By: Matthew Sappern, CEO of PeriGen | June 29, 2019
Recently I had the privilege and opportunity to present at the 18th annual forum on Obstetric Malpractice Claims, a conference attended by defense AND plaintiff attorneys, clinicians, and risk management professionals. Despite the occasional barbs thrown between oft-opposing counsels, for the most part everyone was respectful and sympathetic for all the parties that operate in this emotional, often tragic corner of the legal profession. The stories of suffering cut across patients AND clinicians, and I was especially touched by a few anecdotes where plaintiff, defendant and counsel joined together after a verdict to try to comfort each other.
That said, it was equally clear to me that there are grossly spurious claims out there. One plaintiff attorney in particular tried to defend an argument by ignoring overwhelming medical studies to the contrary, and quoting soundbites from a paper I suspected was published by Bazooka Joe. Disturbingly, I was told that in front of a jury, that might actually work!
A segment entitled State of the Union in Obstetric Malpractice Claims kicked off the conference and it was eye-opening. War stories of recent cases and claims in NY, MA, IL, FL and GA of eight and nine figures set the stage. Statistics about the growth of mega verdicts as well as awards in the $3-$11 million range were disheartening. Even the good news – that frequency of OB cases were on a downward trend – was countered by an industry veteran who posited that the mega verdicts have created legal war chests which will start to be deployed against marginal cases and lead to rising frequency overall. The reinsurance market – expert at handicapping risk – is forcing health systems to assume greater risk within their captives and greater expense for coverage, creating CEO and board-level strategic and financial issues to be addressed.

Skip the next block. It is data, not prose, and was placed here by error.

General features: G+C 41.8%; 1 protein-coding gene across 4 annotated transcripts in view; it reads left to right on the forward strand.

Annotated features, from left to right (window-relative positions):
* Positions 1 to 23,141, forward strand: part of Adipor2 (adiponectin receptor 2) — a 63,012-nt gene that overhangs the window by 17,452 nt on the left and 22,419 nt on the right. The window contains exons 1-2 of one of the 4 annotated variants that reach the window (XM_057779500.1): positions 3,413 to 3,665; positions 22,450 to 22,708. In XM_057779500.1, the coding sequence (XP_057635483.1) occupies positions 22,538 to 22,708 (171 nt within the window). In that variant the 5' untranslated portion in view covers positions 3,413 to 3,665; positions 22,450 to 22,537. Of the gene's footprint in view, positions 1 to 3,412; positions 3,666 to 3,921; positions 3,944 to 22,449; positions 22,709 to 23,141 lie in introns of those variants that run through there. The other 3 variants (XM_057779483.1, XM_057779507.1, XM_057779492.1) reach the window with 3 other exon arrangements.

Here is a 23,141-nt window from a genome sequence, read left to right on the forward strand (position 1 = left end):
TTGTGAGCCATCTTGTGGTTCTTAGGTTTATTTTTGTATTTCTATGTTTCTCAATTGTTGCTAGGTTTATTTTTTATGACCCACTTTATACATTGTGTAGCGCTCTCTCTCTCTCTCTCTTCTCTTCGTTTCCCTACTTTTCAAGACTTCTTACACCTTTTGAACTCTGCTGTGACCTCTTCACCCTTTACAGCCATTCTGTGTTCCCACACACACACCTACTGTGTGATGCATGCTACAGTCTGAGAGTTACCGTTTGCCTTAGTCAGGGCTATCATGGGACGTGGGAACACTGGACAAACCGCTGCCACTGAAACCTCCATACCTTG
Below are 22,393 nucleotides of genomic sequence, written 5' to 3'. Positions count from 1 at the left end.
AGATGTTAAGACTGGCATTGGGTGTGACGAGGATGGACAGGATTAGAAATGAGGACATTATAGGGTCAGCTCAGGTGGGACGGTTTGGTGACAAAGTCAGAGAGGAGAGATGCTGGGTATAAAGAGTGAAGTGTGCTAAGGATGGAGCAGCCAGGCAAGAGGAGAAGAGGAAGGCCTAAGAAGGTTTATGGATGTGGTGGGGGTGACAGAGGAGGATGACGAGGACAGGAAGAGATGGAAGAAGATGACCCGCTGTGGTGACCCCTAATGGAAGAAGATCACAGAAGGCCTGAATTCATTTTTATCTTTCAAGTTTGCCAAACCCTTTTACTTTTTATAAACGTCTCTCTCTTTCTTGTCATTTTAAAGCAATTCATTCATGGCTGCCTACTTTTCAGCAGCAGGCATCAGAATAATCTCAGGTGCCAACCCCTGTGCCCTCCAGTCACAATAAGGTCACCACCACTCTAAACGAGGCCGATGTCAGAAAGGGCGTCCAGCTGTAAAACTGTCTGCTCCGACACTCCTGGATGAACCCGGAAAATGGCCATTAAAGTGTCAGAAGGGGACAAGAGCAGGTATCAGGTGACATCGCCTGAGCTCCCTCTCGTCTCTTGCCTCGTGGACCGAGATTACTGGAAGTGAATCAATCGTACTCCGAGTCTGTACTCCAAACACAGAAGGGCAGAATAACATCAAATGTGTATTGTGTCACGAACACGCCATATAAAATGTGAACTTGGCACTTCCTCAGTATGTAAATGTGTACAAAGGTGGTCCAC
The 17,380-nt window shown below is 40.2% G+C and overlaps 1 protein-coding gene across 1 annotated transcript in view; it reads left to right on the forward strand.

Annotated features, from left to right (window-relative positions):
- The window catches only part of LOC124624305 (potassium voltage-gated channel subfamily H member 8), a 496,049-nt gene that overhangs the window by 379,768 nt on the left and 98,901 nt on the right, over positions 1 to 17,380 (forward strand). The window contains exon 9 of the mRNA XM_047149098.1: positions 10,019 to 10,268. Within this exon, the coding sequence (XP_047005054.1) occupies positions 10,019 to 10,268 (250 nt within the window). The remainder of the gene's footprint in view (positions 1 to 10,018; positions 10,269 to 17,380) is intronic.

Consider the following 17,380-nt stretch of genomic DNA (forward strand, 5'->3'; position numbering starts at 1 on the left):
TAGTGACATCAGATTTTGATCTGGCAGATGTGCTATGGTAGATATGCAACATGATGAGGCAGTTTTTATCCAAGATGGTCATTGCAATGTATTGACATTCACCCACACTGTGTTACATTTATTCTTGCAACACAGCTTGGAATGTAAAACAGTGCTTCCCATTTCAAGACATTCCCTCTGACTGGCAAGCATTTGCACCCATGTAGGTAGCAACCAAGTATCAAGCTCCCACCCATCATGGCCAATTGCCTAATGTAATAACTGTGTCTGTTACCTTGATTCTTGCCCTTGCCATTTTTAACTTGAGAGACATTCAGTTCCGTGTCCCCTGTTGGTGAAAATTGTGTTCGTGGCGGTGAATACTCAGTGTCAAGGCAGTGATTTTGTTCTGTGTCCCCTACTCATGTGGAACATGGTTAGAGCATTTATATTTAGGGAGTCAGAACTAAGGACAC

The only point on which everyone seemed to agree was that nurses need some help. Some called for better training, but there were loud calls for better tools as well, which explains why I was invited. The panel my colleague and I spoke on was: New Technologies in Fetal Heart Monitoring: Developing Strategies for Proper Interpretation of Readings and We spoke of applying Artificial Intelligence to help nurses recognize warning signs more consistently and responsively. We have multiple studies in top journals showing improvement, yet as I travel the country speaking to CNOs and nurse managers, I occasionally hear “We don’t have bad outcomes here” or “technology will deaden my nurses’ skills and make them stupid,” an argument I and nurses should find insulting. But, not in THIS room. In THIS room, the overwhelming perspective was “give the nurses anything you can to help them at the bedside, and do it fast.” One of the presenters said it best “Bad outcomes may happen, but will be more defensible if clinicians have done all they can.” That includes adopting technologies that are proven and becoming ubiquitous in other industries.
Thankfully health systems are increasingly open to these new technologies. In fact, at a recent conference I met a number of patient safety officers who mentioned that they were considering building their own early warning systems for OB. They were relieved to hear that a commercial solution exists.
I have high hopes that in the coming years, this conference becomes less necessary and the focus turns from how to win cases to how to save lives and careers. I look forward to attending next year.